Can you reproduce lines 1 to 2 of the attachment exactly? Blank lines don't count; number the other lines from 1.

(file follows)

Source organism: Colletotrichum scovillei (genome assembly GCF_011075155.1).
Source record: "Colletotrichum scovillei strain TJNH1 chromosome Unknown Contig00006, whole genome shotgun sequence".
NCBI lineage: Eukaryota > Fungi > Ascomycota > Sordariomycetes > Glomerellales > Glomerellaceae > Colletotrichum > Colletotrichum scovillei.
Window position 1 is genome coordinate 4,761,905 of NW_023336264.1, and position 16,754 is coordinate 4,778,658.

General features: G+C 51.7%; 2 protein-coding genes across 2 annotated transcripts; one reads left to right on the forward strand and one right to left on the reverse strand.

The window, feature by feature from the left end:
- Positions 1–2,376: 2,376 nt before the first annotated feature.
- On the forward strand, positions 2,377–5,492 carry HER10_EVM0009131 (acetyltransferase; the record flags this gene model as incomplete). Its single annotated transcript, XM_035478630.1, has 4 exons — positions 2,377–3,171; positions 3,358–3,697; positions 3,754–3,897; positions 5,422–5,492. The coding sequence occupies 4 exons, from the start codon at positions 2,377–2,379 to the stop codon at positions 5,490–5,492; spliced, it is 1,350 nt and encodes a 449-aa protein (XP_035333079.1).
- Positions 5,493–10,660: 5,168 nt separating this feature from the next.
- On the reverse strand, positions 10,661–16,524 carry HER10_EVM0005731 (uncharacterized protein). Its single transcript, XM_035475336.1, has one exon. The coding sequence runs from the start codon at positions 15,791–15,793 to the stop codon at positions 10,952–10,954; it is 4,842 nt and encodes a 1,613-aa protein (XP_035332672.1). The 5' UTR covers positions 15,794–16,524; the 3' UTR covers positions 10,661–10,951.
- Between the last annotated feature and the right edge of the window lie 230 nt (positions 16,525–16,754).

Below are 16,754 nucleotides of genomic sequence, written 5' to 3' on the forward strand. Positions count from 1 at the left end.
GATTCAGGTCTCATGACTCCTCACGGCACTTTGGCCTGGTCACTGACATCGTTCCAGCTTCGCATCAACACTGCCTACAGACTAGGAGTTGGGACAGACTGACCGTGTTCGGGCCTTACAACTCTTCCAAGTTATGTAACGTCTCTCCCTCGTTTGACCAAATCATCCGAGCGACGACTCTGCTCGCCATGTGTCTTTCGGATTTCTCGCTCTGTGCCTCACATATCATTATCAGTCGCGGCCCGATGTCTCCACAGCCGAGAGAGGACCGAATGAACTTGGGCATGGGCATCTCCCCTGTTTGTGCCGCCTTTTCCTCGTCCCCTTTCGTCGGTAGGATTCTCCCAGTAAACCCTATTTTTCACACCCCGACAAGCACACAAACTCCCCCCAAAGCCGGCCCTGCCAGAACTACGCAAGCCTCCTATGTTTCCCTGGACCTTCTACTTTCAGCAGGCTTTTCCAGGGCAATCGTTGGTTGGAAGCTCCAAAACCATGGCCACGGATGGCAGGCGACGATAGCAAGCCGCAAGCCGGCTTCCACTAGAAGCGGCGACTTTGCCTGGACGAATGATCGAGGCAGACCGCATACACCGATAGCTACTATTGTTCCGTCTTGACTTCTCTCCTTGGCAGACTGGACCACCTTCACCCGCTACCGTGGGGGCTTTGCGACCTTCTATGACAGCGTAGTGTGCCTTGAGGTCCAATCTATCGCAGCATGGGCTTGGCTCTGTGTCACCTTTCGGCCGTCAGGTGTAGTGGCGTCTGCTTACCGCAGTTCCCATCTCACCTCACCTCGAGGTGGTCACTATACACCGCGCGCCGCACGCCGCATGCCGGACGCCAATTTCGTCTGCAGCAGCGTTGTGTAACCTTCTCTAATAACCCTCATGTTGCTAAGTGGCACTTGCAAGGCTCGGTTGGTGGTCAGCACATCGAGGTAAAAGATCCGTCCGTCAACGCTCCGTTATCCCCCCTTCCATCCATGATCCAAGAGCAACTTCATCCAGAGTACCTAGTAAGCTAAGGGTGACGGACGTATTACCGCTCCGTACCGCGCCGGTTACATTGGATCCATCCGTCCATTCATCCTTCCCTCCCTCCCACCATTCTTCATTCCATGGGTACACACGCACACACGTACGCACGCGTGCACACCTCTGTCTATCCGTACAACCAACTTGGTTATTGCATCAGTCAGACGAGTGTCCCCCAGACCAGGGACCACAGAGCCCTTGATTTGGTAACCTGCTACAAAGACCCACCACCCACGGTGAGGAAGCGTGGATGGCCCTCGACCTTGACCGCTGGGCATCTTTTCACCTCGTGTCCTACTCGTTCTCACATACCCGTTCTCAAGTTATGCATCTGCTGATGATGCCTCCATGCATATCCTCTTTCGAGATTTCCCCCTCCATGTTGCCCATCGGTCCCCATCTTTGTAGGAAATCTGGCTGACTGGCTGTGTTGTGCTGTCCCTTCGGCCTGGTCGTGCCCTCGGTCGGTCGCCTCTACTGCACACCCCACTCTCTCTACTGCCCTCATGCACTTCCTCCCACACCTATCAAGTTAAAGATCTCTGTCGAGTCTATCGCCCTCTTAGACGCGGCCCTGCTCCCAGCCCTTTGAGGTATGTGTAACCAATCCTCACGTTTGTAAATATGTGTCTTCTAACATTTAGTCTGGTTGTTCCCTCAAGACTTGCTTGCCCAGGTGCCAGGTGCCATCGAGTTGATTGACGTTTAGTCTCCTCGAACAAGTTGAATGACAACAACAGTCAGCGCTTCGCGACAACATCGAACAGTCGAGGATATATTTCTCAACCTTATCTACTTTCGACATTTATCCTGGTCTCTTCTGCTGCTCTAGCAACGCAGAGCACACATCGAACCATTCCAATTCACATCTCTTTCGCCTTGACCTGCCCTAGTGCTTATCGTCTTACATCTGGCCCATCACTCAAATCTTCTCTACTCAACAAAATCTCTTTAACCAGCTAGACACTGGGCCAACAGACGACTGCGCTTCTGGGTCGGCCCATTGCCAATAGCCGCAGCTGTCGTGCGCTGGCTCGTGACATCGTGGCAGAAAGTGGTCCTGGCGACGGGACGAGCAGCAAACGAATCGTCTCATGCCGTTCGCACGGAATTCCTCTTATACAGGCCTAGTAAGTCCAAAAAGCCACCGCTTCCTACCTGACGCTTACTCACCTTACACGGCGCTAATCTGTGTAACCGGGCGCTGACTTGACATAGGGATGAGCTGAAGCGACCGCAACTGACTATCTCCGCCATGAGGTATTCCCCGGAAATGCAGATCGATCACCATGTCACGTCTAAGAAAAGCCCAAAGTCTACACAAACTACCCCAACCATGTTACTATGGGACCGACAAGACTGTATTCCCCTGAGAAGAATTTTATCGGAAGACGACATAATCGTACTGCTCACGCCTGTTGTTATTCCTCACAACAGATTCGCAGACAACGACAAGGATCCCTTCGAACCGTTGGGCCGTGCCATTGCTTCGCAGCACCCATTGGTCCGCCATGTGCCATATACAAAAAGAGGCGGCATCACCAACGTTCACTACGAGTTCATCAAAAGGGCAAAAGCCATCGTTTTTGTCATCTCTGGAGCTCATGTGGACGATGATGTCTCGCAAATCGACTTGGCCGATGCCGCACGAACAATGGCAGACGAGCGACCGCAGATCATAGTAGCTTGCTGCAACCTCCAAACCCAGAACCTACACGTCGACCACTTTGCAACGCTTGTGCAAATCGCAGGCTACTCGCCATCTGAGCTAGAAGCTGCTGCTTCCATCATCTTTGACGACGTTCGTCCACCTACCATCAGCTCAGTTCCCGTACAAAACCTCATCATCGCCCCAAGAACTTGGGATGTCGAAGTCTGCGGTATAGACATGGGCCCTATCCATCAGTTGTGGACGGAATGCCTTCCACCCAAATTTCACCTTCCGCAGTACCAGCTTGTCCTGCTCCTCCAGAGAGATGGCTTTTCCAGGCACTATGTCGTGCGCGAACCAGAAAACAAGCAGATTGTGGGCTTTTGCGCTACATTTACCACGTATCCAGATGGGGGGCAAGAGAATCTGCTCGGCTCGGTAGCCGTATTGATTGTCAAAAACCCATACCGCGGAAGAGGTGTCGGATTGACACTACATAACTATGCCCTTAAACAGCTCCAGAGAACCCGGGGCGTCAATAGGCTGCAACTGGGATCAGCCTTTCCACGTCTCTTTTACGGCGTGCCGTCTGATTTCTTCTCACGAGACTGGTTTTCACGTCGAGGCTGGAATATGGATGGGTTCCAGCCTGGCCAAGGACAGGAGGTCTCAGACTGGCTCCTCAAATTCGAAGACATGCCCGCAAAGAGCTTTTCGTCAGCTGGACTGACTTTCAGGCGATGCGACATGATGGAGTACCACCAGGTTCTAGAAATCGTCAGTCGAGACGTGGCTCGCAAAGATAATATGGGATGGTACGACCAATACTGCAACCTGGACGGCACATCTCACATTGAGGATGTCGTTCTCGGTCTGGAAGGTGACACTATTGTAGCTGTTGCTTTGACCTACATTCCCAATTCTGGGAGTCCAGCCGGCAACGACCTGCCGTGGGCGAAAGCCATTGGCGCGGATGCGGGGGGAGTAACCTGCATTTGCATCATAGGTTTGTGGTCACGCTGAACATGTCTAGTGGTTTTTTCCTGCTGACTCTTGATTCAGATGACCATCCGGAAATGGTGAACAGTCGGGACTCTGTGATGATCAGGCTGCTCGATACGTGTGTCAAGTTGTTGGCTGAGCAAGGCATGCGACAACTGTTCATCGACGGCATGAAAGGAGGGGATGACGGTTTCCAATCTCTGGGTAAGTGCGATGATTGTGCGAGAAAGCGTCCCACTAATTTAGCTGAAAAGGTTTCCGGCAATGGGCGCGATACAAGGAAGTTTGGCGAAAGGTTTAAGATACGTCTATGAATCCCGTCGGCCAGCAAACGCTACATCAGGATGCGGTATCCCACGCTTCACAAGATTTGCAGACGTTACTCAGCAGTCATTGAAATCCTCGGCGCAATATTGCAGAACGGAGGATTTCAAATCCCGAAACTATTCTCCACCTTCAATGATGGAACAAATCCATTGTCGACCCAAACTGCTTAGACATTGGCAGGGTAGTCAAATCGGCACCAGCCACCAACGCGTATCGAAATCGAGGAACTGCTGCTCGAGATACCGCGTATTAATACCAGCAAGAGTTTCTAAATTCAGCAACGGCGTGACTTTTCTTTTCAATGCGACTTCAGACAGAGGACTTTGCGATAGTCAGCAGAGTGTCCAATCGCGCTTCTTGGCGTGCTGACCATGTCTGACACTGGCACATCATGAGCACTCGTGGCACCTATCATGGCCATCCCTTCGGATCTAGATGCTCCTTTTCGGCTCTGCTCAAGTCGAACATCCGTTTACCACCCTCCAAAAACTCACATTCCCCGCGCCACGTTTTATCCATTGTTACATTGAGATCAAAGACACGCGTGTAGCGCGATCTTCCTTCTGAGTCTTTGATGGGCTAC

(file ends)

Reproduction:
Source organism: Colletotrichum scovillei (genome assembly GCF_011075155.1).
Source record: "Colletotrichum scovillei strain TJNH1 chromosome Unknown Contig00006, whole genome shotgun sequence".